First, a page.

Few people, if any, have written better stories—funny and smart—about college football than Dan Jenkins. Last fall, Michael MacCambridge was good enough to make Jenkins' 1963 Sports Illustrated piece, "The Disciples of St. Darrell on a Wild Weekend" part of his excellent Director's Cut series for Grantland:

Joe Coffman is a modern Texan. This means that Mary Sue is a pretty, loving and understanding wife, that his sons Bobby, 6, and Larry, 4, are healthy and happy, that his business is successful (four other branches in Austin, San Antonio, Lubbock and Amarillo), that his ranch-type home is comfortable, with all of the built-ins manufacturers sell these days, that he has a 1963 Oldsmobile Starfire and a 1962 Impala (both convertibles), that his close friends are mostly the ones he grew up with or knew in high school and college. Being a modern Texan also means that Joe Coffman might not recognize a cow pony if it were tied on a leash in his backyard, that he despises Stetson hats, that he likes cashmere sport coats, pin-collar shirts, Las Vegas, playing golf at Colonial Country Club, Barbra Streisand ("Think she can't sing?"), good food, good booze, Barry Goldwater and, more than anything else, the Texas Longhorns.6 And does he like those Longhorns!7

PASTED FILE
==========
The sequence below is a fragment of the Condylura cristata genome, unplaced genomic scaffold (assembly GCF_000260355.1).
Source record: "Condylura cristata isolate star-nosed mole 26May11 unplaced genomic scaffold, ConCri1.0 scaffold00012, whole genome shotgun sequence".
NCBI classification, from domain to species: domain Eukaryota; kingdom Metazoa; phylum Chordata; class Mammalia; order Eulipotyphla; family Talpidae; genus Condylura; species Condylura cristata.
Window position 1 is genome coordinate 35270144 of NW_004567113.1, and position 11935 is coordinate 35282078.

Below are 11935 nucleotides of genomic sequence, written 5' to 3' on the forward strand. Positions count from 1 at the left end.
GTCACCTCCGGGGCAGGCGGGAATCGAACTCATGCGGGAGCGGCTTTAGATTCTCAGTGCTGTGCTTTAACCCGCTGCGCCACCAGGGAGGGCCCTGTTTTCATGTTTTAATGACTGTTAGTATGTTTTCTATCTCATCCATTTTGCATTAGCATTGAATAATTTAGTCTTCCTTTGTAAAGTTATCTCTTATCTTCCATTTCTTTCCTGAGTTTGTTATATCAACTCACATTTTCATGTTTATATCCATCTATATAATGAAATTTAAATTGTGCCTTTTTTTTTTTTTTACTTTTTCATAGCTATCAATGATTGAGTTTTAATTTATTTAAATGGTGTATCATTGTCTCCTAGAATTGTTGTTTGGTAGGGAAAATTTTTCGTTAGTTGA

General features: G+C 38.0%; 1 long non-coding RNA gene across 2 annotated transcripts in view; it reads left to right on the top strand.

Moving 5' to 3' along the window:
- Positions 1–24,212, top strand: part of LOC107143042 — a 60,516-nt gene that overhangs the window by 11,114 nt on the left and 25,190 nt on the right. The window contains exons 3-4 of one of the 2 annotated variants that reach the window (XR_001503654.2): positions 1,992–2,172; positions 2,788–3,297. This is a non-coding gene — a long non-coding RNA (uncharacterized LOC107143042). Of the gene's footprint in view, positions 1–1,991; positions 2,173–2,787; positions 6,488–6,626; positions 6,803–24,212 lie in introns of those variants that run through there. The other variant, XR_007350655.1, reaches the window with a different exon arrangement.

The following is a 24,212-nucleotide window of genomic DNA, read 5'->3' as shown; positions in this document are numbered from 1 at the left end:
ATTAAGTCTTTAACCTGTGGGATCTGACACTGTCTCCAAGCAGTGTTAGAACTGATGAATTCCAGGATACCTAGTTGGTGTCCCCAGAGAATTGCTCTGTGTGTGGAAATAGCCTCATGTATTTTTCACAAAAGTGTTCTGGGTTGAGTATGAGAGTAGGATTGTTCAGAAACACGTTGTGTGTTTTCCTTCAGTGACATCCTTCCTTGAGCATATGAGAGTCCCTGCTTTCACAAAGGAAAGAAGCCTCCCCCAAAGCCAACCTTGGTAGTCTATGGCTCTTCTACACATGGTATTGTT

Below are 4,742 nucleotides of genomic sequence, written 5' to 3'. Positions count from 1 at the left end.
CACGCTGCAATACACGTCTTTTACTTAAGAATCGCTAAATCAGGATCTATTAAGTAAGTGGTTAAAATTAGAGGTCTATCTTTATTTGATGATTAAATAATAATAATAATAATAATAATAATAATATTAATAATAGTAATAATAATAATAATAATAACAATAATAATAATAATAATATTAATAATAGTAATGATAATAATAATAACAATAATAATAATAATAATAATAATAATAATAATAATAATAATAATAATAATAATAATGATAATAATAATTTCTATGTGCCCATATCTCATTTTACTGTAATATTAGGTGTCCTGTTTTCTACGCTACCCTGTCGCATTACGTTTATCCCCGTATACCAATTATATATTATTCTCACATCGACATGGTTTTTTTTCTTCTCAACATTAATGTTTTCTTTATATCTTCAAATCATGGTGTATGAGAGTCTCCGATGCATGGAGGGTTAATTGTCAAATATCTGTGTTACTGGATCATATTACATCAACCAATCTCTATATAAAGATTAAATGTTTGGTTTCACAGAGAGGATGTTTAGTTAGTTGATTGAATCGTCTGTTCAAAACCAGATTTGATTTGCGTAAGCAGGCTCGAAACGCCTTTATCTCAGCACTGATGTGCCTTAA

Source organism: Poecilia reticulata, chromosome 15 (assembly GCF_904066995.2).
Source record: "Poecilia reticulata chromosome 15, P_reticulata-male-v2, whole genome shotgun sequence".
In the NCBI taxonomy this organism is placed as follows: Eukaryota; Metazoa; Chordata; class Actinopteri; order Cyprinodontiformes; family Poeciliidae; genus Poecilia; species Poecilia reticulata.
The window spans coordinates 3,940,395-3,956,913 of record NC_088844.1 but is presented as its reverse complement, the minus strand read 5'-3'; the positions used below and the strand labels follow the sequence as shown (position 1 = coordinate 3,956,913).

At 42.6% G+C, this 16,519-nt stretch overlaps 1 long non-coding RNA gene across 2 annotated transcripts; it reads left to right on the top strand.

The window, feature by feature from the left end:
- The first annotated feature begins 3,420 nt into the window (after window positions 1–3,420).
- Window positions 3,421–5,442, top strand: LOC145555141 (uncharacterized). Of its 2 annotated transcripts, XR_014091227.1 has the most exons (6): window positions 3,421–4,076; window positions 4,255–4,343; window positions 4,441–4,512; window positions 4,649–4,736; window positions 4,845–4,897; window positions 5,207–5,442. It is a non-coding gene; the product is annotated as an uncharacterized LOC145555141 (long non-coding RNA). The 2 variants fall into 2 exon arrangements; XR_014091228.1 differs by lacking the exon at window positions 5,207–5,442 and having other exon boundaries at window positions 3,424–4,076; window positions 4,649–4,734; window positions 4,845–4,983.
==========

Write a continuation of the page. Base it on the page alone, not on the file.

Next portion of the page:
"They got too much character to lose that game," Joe said about Texas as he browsed through the mail on his desk at the office, drank some coffee and talked on the phone. Like any loyal Longhorn, his preoccupation with the OU game was all-consuming. The other games, they were good ones, Joe Coffman felt, but his good health, he said, his well-being and welfare would be riding with the Longhorns. It was not a very good day for work.

"I got to think a Bloody Mary's the answer," he said, heading out to Colonial Country Club. There would be friends there, talking football, "getting down" (making bets), and the time would pass more quickly through the endless football arguments that take place in Colonial's 19th hole the day before the games.

[Photo Credit: Darren Carroll]